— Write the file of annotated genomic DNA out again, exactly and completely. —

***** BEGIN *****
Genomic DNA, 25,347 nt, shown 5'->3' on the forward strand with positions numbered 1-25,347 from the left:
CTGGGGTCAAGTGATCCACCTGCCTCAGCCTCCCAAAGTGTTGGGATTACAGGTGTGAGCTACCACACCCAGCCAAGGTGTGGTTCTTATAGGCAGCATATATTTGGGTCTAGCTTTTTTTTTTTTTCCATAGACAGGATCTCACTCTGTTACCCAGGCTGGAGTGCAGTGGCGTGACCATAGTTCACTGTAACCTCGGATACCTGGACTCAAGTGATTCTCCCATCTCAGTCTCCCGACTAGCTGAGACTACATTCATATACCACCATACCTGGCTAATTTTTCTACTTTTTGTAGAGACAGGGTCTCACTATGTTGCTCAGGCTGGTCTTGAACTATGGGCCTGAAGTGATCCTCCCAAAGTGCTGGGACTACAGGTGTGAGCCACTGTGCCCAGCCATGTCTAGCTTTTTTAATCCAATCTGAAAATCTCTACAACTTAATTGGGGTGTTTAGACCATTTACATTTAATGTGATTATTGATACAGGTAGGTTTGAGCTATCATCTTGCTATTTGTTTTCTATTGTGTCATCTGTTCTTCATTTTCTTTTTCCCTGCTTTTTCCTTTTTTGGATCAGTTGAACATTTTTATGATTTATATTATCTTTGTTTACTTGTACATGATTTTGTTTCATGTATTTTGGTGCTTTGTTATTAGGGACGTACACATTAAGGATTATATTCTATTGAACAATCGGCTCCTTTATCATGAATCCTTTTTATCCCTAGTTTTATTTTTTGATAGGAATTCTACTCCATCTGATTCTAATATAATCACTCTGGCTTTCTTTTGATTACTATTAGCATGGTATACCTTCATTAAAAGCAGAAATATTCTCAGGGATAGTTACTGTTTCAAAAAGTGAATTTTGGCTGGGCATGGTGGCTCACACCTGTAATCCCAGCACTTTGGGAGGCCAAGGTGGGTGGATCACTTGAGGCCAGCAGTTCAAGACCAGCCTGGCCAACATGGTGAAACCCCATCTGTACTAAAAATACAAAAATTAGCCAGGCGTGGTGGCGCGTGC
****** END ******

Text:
Genomic DNA, 25,347 nt, shown 5'->3' on the forward strand with positions numbered 1-25,347 from the left:
CTGGGGTCAAGTGATCCACCTGCCTCAGCCTCCCAAAGTGTTGGGATTACAGGTGTGAGCTACCACACCCAGCCAAGGTGTGGTTCTTATAGGCAGCATATATTTGGGTCTAGCTTTTTTTTTTTTTCCATAGACAGGATCTCACTCTGTTACCCAGGCTGGAGTGCAGTGGCGTGACCATAGTTCACTGTAACCTCGGATACCTGGACTCAAGTGATTCTCCCATCTCAGTCTCCCGACTAGCTGAGACTACATTCATATACCACCATACCTGGCTAATTTTTCTACTTTTTGTAGAGACAGGGTCTCACTATGTTGCTCAGGCTGGTCTTGAACTATGGGCCTGAAGTGATCCTCCCAAAGTGCTGGGACTACAGGTGTGAGCCACTGTGCCCAGCCATGTCTAGCTTTTTTAATCCAATCTGAAAATCTCTACAACTTAATTGGGGTGTTTAGACCATTTACATTTAATGTGATTATTGATACAGGTAGGTTTGAGCTATCATCTTGCTATTTGTTTTCTATTGTGTCATCTGTTCTTCATTTTCTTTTTCCCTGCTTTTTCCTTTTTTGGATCAGTTGAACATTTTTATGATTTATATTATCTTTGTTTACTTGTACATGATTTTGTTTCATGTATTTTGGTGCTTTGTTATTAGGGACGTACACATTAAGGATTATATTCTATTGAACAATCGGCTCCTTTATCATGAATCCTTTTTATCCCTAGTTTTATTTTTTGATAGGAATTCTACTCCATCTGATTCTAATATAATCACTCTGGCTTTCTTTTGATTACTATTAGCATGGTATACCTTCATTAAAAGCAGAAATATTCTCAGGGATAGTTACTGTTTCAAAAAGTGAATTTTGGCTGGGCATGGTGGCTCACACCTGTAATCCCAGCACTTTGGGAGGCCAAGGTGGGTGGATCACTTGAGGCCAGCAGTTCAAGACCAGCCTGGCCAACATGGTGAAACCCCATCTGTACTAAAAATACAAAAATTAGCCAGGCGTGGTGGCGCGTGC